Antifouling activity from sea anemone extracts Heteractis magnifica and H. aurora at 37°C for 24 h. The zones of growth inhibition were measured after 24 h incubation. All extracts were tested thrice at a concentration of 30 µL disc-1.
The crude extracts from the two species of sea anemones, Heteractis magnifica and H. aurora was screened the antibacterial activity against seven biofilm forming bacteria. The growth inhibition zones of H. magnifica extracts showed (Fig. 1). The maximum inhibition zone (16.0 ± 1.2 mm) was observed against Psudomonas sp. and E. coli in the butanol extract and the minimum inhibition zone (4.0 ± 0.8 mm) was noticed against Pseudomonas aeruginosa, Micrococus sp. and Bacillus cerens of methanol, acetone and DCM extracts respectively. Whereas the extract of H. aurora, the maximum inhibition zone (22.6 ± 0.4 mm) showed against V. parahemolyticus of the butanol extract and the minimum inhibition zone was showed (1 ± 0.8 mm) against Vibrio parahemolyticus of the methanolic extract shown (Fig. 2). No inhibition zones were noticed against B. cereus, Psudomonas sp., E. coli and V. cholerae in both methanol and dichloromethane extracts.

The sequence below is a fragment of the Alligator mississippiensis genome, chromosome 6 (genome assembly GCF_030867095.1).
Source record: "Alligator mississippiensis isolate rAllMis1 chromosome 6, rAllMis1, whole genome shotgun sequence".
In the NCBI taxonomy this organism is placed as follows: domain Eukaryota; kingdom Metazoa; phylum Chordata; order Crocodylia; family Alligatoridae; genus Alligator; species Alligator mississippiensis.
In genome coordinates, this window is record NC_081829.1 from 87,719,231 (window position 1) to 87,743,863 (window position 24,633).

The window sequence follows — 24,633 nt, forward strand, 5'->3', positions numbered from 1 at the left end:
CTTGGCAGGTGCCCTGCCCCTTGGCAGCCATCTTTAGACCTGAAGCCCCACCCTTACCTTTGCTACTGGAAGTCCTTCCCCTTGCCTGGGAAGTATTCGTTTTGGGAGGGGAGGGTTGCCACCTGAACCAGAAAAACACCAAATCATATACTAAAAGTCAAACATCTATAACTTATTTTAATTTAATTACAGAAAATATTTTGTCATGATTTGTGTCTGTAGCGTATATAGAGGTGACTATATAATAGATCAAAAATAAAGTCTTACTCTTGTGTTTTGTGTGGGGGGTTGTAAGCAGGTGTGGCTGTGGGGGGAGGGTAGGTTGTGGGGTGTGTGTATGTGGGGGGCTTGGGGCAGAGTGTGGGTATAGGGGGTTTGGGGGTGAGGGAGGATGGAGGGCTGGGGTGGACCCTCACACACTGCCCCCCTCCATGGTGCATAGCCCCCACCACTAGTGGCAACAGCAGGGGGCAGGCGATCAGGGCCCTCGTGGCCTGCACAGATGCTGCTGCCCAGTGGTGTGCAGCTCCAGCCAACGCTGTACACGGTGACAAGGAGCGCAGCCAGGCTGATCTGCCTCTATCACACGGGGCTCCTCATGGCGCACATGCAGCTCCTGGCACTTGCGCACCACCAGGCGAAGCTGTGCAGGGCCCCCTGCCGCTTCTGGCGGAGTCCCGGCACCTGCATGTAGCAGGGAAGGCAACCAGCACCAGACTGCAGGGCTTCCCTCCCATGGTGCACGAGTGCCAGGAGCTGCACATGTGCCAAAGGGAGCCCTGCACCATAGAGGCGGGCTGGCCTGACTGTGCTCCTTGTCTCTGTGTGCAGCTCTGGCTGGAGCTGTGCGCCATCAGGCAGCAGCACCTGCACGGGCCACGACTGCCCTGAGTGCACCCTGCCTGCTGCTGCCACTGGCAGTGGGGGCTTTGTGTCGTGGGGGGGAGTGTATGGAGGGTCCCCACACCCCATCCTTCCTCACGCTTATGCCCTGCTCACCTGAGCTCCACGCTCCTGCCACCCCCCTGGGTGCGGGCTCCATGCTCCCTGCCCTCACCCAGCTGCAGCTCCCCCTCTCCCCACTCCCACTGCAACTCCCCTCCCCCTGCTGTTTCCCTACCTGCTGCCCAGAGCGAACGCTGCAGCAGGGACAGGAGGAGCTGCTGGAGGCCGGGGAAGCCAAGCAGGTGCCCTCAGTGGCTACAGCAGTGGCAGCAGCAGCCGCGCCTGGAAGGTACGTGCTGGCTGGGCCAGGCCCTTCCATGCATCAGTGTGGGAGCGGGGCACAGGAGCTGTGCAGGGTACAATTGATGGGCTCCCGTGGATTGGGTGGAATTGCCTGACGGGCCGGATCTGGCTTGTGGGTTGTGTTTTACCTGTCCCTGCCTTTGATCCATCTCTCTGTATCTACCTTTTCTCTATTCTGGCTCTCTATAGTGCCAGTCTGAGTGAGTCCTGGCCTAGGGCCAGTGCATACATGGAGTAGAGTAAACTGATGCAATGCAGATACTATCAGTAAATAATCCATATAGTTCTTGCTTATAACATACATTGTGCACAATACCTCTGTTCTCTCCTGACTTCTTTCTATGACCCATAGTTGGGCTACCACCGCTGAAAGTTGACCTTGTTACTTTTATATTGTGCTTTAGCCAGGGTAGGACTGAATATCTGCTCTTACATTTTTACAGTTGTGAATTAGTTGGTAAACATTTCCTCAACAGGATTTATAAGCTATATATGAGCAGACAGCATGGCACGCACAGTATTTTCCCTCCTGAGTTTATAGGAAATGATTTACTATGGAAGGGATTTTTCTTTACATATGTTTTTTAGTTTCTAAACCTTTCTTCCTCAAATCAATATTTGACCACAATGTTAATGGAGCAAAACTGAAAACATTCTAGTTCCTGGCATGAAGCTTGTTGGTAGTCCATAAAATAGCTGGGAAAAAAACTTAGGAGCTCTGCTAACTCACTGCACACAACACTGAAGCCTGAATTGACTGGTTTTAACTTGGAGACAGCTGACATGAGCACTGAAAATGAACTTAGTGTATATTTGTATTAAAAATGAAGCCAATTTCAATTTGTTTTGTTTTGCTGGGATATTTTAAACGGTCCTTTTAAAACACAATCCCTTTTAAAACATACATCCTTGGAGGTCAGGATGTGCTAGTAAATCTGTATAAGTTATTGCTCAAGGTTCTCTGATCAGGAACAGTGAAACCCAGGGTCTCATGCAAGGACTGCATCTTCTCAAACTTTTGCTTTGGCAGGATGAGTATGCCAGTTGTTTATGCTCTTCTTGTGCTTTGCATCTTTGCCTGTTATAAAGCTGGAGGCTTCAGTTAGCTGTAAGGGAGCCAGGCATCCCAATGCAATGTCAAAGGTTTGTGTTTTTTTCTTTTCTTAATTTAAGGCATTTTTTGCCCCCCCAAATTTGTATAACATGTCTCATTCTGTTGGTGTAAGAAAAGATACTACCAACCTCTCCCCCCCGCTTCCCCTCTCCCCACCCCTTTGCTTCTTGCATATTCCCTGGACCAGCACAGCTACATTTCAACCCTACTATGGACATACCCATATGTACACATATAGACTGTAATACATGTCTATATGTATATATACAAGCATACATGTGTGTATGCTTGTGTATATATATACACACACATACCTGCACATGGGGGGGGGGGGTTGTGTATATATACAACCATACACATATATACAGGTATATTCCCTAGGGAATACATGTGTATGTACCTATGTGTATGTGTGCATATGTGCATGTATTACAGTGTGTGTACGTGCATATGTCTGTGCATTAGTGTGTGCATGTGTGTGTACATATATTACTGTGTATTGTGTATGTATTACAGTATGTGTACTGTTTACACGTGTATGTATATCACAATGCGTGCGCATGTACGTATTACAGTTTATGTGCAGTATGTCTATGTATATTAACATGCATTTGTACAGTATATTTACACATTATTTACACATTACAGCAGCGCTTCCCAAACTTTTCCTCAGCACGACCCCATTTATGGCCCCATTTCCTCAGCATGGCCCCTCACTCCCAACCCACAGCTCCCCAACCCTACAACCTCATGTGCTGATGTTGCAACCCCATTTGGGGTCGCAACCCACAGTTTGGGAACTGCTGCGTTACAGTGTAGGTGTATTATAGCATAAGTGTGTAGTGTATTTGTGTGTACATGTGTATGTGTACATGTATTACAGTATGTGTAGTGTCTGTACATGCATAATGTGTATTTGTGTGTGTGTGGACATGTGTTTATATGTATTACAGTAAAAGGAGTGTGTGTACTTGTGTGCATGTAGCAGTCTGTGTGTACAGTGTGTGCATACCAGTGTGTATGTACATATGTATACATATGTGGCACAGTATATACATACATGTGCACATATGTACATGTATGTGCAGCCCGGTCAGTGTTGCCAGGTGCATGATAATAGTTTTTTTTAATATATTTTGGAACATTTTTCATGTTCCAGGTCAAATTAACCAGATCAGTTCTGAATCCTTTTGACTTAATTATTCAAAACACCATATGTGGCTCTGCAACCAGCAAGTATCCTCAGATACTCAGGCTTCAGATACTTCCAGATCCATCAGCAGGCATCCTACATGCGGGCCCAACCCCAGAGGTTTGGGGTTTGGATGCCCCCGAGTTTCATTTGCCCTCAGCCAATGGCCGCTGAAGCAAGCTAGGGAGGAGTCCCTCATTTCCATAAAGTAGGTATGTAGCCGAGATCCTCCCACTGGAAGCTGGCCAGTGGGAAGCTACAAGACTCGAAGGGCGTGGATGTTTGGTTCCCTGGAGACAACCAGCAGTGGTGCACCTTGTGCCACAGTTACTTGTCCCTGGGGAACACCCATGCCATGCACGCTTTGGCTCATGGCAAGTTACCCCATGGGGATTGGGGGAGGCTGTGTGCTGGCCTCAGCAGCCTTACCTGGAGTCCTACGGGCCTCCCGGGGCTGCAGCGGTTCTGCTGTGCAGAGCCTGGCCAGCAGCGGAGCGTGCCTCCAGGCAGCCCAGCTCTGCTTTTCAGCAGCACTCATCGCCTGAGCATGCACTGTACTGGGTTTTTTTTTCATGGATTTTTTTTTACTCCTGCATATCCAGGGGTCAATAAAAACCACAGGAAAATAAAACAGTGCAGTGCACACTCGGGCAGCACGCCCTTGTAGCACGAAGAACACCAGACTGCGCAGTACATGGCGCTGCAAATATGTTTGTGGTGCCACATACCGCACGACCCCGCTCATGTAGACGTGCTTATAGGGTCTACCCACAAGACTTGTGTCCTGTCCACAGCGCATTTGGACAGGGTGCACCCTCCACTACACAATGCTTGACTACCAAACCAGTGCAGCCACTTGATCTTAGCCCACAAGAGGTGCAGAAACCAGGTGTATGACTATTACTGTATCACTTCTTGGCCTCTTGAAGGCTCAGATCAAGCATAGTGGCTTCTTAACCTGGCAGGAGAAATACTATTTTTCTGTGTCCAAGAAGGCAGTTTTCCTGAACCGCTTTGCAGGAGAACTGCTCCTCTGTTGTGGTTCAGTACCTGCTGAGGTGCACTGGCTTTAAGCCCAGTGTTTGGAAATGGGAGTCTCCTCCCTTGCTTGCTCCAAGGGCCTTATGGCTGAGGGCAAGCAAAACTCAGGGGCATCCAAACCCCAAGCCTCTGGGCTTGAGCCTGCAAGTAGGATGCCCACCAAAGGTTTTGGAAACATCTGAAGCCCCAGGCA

Figure 1. Antibacterial activity of Heteractis magnifica Quoy & Gaimard, 1833 against biofilm bacteria.
Figura 1. Actividad antibacteriana de Heteractis magnifica Quoy & Gaimard, 1833 frente a biofilm bacteriano.
Figure 2. Antibacterial activity of Heteractis aurora Quoy & Gaimard, 1833 against biofilm bacteria.
Figura 2. Actividad antibacteriana de Heteractis aurora Quoy & Gaimard, 1833 frente a biofilm bacteriano.
The present investigation, the H. magnifica was showed the maximum inhibition zone (16.0 ± 1.2 mm) against Psudomonas sp. and E. coli in the butanol extract and minimum inhibition zone (4.0 ± 0.8 mm) was noticed against P. aeruginosa, Micrococus sp. and B. cerens of methanol, acetone and DCM extracts. Whereas the Heteractis aurora, the maximum inhibition zone (22.6 ± 0.4 mm) showed against V. parahemolyticus of the butanol extract and the minimum inhibition zone was showed (1 ± 0.8 mm) against V. parahemolyticus of the methanolic extract. A similar result was considered with previous authors work.